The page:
This year we add advice to would-be common reading authors on how to market their books to common reading selection committees. This includes practical tips such as Set up a booth at the First Year Experience Conference and Charge less to visit a campus than Ta-Nehisi Coates or Bryan Stevenson. The worst common reading books are frequently the most popular ones, such as Just Mercy and Between the World and Me. Increasing the number of common reading authors should reduce the homogeneity of common reading selections and marginally improve their quality.

We also add advice to members of common reading selection committees who are trying to persuade their colleagues to choose classic books. This is an uphill struggle, and we are trying to help this minority to frame their arguments most persuasively. Even if only a few succeed, we might increase the proportion of classic common reading selections—books published before 1980—to 10%.

Both our pieces of advice are first drafts. We would welcome suggestions for improvement, from common reading authors, members of selection committees, and anyone with useful knowledge to share. We would also welcome suggestions for other sorts of advice we might provide.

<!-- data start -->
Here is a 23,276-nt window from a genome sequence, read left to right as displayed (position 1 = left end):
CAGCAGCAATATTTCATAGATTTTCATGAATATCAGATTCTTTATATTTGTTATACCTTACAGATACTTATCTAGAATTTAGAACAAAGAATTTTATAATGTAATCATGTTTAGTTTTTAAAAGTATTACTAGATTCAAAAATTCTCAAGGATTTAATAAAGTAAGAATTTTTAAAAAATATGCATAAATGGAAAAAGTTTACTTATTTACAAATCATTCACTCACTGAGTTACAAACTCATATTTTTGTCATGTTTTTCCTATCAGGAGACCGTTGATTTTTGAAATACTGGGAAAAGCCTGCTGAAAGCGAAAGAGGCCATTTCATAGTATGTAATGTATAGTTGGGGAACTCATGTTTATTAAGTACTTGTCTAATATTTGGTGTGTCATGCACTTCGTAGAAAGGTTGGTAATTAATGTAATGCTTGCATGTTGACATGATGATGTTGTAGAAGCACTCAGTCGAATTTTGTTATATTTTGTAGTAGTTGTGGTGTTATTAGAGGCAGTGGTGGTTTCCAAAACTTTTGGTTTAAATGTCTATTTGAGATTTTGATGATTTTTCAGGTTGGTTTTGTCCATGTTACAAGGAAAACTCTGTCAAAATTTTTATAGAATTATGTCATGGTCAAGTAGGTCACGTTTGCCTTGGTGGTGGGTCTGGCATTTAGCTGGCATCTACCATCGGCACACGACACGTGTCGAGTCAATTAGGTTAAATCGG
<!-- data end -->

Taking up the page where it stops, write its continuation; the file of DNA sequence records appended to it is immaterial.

Beach Books has three audiences. For common reading selection committee members who do not agree with our recommendations, we provide raw data that we hope they will find useful. For common reading selection committee members who do agree with our recommendations, we provide practical advice for ways to make marginal improvements within the current system. For the broader public of education reformers, we provide a vision of what a college common reading should be.

Our Beach Books reports encapsulate the National Association of Scholars’ mission as a whole—collegiality toward status quo academics, practical advice for reformers, and a vision of higher education as it should be for the country as a whole.



What We Included

Our data includes common readings for every college and university we could find that have such programs—including readings for sub-units of an institution such as honors colleges. We included books assigned as summer readings, whether to freshmen or to all students. Generally, these books are outside the regular curriculum, but a few of them are tied to first-year courses.

How We Categorized the Institutions and Programs